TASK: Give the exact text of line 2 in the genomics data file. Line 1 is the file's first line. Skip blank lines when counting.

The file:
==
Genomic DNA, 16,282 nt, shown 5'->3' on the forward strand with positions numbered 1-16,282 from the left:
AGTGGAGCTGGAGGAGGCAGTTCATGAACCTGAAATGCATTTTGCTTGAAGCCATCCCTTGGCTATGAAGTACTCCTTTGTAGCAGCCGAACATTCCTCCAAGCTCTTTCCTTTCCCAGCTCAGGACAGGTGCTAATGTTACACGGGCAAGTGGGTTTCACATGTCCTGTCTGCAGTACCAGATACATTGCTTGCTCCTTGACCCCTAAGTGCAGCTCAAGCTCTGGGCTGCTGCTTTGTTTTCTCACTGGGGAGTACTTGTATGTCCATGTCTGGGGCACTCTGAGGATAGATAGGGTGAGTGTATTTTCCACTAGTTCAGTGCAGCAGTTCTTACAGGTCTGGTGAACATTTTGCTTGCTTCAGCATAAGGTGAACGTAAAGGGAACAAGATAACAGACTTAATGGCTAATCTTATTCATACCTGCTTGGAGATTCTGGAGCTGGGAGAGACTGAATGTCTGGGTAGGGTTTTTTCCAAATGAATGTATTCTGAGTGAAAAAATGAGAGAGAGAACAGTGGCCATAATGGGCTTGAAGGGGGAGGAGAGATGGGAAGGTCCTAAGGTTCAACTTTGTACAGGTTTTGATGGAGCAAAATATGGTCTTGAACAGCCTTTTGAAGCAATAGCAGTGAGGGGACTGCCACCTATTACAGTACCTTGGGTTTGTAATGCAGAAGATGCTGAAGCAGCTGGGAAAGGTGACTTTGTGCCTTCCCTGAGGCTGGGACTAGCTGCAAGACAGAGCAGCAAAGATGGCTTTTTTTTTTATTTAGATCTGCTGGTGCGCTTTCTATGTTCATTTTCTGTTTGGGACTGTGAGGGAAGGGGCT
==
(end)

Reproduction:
AGTGGAGCTGGAGGAGGCAGTTCATGAACCTGAAATGCATTTTGCTTGAAGCCATCCCTTGGCTATGAAGTACTCCTTTGTAGCAGCCGAACATTCCTCCAAGCTCTTTCCTTTCCCAGCTCAGGACAGGTGCTAATGTTACACGGGCAAGTGGGTTTCACATGTCCTGTCTGCAGTACCAGATACATTGCTTGCTCCTTGACCCCTAAGTGCAGCTCAAGCTCTGGGCTGCTGCTTTGTTTTCTCACTGGGGAGTACTTGTATGTCCATGTCTGGGGCACTCTGAGGATAGATAGGGTGAGTGTATTTTCCACTAGTTCAGTGCAGCAGTTCTTACAGGTCTGGTGAACATTTTGCTTGCTTCAGCATAAGGTGAACGTAAAGGGAACAAGATAACAGACTTAATGGCTAATCTTATTCATACCTGCTTGGAGATTCTGGAGCTGGGAGAGACTGAATGTCTGGGTAGGGTTTTTTCCAAATGAATGTATTCTGAGTGAAAAAATGAGAGAGAGAACAGTGGCCATAATGGGCTTGAAGGGGGAGGAGAGATGGGAAGGTCCTAAGGTTCAACTTTGTACAGGTTTTGATGGAGCAAAATATGGTCTTGAACAGCCTTTTGAAGCAATAGCAGTGAGGGGACTGCCACCTATTACAGTACCTTGGGTTTGTAATGCAGAAGATGCTGAAGCAGCTGGGAAAGGTGACTTTGTGCCTTCCCTGAGGCTGGGACTAGCTGCAAGACAGAGCAGCAAAGATGGCTTTTTTTTTTATTTAGATCTGCTGGTGCGCTTTCTATGTTCATTTTCTGTTTGGGACTGTGAGGGAAGGGGCT